If you recorded each individual VM’s performance with Live Optics, it would take into account all its IO Performance over Time and it would aggregate them into a final Time Aligned tally of performance.

While technically possible, this would mean targeting potentially thousands of VMs with the Live Optics collector. Not only would this be a tedious task, but the Live Optics collector and Portal Viewer weren’t designed for that magnitude, and the results would be a poor experience.

This is typically only employed when the VMware environment doesn’t have vCenter managing the ESXi nodes. These exceptions are almost always very small and this can be implemented successfully.

Physical Server / Hypervisor Layer

Hypervisors don’t have meaningful activity unless VMs are run on them. This means that if you recorded the Hypervisors that are hosting all the VMs, this will be a “Roll Up” of all the VM’s performance. You would get essentially the same answer from a performance perspective as you would get from targeting and recording each VM, but you would get that answer by just adding in a single vCenter address.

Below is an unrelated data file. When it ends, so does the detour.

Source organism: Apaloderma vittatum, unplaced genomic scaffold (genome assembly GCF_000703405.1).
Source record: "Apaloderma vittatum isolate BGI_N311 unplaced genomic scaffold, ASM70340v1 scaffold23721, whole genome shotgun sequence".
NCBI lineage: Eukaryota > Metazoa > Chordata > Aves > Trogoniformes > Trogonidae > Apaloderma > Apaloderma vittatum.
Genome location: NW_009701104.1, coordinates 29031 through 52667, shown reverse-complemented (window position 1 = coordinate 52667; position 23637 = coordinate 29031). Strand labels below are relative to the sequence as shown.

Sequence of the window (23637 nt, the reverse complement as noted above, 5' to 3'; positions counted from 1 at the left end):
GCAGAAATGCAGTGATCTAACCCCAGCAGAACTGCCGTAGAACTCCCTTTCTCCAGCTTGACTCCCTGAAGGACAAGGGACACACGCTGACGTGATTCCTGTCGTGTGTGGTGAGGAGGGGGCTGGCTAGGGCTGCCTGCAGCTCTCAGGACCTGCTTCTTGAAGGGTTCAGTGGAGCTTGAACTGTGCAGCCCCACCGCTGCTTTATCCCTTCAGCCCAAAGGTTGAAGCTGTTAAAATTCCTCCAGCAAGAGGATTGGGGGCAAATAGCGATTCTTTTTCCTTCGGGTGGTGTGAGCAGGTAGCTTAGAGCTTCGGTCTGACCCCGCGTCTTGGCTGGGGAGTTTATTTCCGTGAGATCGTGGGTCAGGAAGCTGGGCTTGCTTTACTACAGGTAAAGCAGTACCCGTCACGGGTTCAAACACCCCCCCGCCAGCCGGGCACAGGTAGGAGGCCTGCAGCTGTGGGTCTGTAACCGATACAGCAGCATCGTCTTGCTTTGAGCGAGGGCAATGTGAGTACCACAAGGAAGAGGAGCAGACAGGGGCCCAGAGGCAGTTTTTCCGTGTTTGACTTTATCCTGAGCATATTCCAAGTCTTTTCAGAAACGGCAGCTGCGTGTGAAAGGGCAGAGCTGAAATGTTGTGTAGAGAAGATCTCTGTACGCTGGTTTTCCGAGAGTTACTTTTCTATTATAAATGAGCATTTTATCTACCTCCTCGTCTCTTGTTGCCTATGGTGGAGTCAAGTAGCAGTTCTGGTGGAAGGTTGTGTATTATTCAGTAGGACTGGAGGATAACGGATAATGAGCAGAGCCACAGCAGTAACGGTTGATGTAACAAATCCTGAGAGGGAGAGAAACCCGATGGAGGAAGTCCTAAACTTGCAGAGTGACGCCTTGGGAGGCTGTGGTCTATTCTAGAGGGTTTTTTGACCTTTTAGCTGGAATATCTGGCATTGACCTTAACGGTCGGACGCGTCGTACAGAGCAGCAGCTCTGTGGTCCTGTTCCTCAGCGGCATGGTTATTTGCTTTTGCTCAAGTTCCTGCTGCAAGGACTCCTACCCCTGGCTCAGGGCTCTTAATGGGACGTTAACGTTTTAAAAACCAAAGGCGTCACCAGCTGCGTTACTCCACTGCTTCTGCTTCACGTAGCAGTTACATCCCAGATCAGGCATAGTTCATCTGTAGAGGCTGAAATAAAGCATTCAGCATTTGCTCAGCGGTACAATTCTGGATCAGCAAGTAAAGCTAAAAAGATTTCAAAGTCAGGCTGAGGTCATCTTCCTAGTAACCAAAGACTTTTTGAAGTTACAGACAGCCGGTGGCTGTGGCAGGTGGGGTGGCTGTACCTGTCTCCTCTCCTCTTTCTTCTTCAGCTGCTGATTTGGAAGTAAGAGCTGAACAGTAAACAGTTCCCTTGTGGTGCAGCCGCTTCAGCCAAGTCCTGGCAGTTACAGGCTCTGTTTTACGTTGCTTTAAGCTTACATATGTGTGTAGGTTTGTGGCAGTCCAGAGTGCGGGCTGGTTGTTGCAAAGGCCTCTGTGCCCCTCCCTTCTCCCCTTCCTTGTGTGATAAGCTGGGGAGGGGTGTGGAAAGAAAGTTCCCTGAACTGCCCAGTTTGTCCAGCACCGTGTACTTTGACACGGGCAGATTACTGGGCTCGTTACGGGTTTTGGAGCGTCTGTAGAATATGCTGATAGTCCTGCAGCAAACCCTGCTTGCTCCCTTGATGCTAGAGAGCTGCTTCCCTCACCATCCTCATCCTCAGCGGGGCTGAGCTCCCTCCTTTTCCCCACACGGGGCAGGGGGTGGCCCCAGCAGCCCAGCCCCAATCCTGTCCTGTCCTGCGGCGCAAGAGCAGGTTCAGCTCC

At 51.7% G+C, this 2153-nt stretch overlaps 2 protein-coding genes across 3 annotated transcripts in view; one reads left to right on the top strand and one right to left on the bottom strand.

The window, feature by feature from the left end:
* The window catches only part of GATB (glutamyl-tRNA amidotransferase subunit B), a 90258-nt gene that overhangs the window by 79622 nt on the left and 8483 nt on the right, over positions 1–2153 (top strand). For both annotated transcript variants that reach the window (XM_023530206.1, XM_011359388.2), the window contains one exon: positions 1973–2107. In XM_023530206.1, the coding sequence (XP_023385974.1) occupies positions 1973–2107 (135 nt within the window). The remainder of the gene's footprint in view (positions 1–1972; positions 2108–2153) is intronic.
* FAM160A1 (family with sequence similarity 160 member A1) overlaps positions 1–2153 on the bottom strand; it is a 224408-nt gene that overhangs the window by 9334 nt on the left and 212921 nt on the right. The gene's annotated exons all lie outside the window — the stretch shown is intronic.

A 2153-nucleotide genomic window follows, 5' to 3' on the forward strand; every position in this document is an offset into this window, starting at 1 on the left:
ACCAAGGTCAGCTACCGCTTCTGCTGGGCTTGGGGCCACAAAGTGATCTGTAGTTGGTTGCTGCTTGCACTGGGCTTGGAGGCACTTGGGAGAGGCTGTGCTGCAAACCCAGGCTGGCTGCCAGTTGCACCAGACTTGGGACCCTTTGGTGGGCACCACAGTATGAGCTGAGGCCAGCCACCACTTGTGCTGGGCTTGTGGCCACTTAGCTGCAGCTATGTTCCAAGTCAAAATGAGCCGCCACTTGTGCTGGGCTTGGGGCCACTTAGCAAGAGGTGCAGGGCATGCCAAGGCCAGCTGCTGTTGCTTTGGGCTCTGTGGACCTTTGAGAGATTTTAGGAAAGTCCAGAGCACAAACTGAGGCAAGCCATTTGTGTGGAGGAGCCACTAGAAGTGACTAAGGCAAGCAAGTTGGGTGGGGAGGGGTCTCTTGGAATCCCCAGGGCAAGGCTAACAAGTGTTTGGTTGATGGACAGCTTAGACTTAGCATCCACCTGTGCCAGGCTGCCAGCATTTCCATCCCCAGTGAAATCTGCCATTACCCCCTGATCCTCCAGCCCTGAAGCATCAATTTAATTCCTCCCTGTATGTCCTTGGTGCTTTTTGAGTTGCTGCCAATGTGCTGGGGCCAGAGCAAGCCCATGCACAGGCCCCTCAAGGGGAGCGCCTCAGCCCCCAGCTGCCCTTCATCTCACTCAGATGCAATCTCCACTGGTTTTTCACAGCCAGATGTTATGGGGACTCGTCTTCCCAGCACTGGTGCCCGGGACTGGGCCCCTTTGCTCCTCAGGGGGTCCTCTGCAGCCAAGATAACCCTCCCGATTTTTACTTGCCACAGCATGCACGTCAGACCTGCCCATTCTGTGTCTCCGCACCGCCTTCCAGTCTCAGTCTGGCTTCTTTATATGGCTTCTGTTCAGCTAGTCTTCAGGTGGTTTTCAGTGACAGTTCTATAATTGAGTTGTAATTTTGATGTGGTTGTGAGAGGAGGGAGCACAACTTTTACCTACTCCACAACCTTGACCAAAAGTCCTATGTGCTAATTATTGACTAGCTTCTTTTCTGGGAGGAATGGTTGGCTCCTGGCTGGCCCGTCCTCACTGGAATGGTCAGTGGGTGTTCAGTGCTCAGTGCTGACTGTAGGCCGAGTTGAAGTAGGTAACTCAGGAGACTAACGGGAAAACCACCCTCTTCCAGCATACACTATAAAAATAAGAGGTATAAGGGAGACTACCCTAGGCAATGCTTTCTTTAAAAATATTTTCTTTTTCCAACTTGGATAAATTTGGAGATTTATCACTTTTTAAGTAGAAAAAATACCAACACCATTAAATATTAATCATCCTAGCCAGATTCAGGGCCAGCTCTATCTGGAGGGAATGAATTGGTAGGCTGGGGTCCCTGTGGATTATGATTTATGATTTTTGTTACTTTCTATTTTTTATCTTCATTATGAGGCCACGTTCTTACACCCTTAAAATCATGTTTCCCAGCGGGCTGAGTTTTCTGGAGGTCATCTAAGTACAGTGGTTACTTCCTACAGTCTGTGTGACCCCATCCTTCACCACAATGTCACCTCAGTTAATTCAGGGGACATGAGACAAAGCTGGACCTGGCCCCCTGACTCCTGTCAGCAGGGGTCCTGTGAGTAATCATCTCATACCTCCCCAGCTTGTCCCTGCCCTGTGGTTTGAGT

This is obviously far easier and a much more welcomed approach.

Note: You would NOT want to target VMs and the server hosting them at the same time. Since the Hypervisor is the rollup of all the VMs, then targeting a VM directly and including it in the Hypervisor project will effectively double count that VMs impact to both performance and capacity values.


Since the Hypervisor approach will get all the performance, but the performance will be shown in one aggregated graph, the Guest VM Performance data points that are collected through the telemetry file retrieval are very useful in determining the highest performing VMs in the working set.